16 June 2010


Venice, Rialto Bridge

VENICE, Italy - With dawn’s first light breaking over the Venetian lagoon, the fish merchants of the Rialto market are already at work on their displays of fresh fish and seafood culled that morning from just beyond the Venetian lagoon. The fish market, called La Pescaria, is not very big, about thirty or so fishmongers and their helpers. They stand under canvas canopies supported by age-old colonnades. What you see today may not be that old, but seafood has been sold in this spot for more than 500 years.

The Rialto market has always been much more than just a fish and food market. In the past it was the major trading point between the Byzantine Empire and the Venetian Empire. Its location, near the Rialto Bridge is particularly important as the bridge, which connects the district of San Polo with the district of San Marco across the Grand Canal, was the only way to cross the Canal on foot for hundreds of years.

And for hundreds of years, the fishmongers have stacked, iced and priced the prawns, scampi, squid, baby octopus and fish of every size and color. Today they head for the closest bar before the chefs of Osteria Da Fiore, Hotel Albergo Cipriani and other posh restaurants and hotels start making the rounds in search of their piatto del giorno. And right on their heels are the local housewives, who are just as critical about freshness and taste as the chefs.

If they are lucky they will find granseole today. Granseole are small crabs, about as big as a man’s hand, that are found in the rich vast tidal basins of the marshes around the island of Murano. While crabs are good to eat at any time, during the spring and autumn something happens to them that makes them even more delicious: the young male crabs shed their shells in order to grow larger ones. During this change, the muta, fishermen catch the crabs and put them in a special tank called vieri. They are held there for about a day, just long enough for them to be soft enough to eat, shell and all. At that point they are no longer called granseole but moleche, soft shell crabs, and they are quickly carried off to the Rialto fish market to be sold.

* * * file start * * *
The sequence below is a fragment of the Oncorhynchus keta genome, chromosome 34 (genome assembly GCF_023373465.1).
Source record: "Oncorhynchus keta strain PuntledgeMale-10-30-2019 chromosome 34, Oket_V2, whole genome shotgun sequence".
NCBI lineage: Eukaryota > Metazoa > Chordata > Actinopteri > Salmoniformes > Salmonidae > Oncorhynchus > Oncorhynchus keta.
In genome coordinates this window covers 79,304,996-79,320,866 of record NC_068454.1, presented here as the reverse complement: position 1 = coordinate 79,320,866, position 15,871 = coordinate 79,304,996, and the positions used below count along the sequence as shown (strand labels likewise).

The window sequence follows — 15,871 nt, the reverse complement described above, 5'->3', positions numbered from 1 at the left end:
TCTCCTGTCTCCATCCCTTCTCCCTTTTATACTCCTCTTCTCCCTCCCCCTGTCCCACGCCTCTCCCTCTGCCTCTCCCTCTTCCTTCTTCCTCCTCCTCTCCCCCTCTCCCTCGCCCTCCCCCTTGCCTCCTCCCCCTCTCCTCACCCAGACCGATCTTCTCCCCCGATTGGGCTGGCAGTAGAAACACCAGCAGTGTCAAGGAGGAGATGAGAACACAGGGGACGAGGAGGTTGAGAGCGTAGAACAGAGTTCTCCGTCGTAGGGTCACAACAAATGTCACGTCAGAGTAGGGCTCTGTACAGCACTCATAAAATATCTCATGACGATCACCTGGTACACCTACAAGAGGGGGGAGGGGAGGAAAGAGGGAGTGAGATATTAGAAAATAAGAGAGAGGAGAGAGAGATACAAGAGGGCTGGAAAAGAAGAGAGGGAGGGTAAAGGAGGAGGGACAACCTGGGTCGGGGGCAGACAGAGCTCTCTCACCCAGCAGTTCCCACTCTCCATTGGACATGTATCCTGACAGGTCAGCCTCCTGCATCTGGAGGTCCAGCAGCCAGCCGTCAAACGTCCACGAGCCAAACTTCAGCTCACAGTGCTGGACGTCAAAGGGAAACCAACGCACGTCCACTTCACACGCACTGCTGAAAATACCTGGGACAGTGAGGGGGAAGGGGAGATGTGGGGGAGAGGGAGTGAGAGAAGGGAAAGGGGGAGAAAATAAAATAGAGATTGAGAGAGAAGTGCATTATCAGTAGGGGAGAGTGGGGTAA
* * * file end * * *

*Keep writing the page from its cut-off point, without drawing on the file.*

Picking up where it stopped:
There are two good ways to eat them: the first is fried. My first encounter with fried soft shelled crabs was in Bookbinder’s in Philadelphia. A friend of mine, Ken Klein, convinced me to try them. I confess I was a little squeamish at the beginning, but by the end of the meal I was licking my fingers just like everyone else around the table.

The easiest way to cook them is to coat them with flour and fry them in oil. I think Bookbinders coated them with breadcrumbs, but it was a long time ago and I may be wrong. Mostly I remember how delicious they were.

Another way to cook soft shell crabs is to stuff them, or rather, let them stuff themselves. Put the live crabs in a bowl of beaten eggs, salt and grated parmesan cheese and let them sit and take in this mix for a few hours. When they have eaten their fill, take them out, coat them with flour and fry them in hot oil. They may not look particularly appetizing, but they truly are. The texture is soft and creamy, the taste a cross between crab, oyster and lobster and all good things from the sea.

1 comment:

  1. When I was in Venice last week, I saw colombo fish for sale in the Rialto market but cannot find a translation - any idea what it is?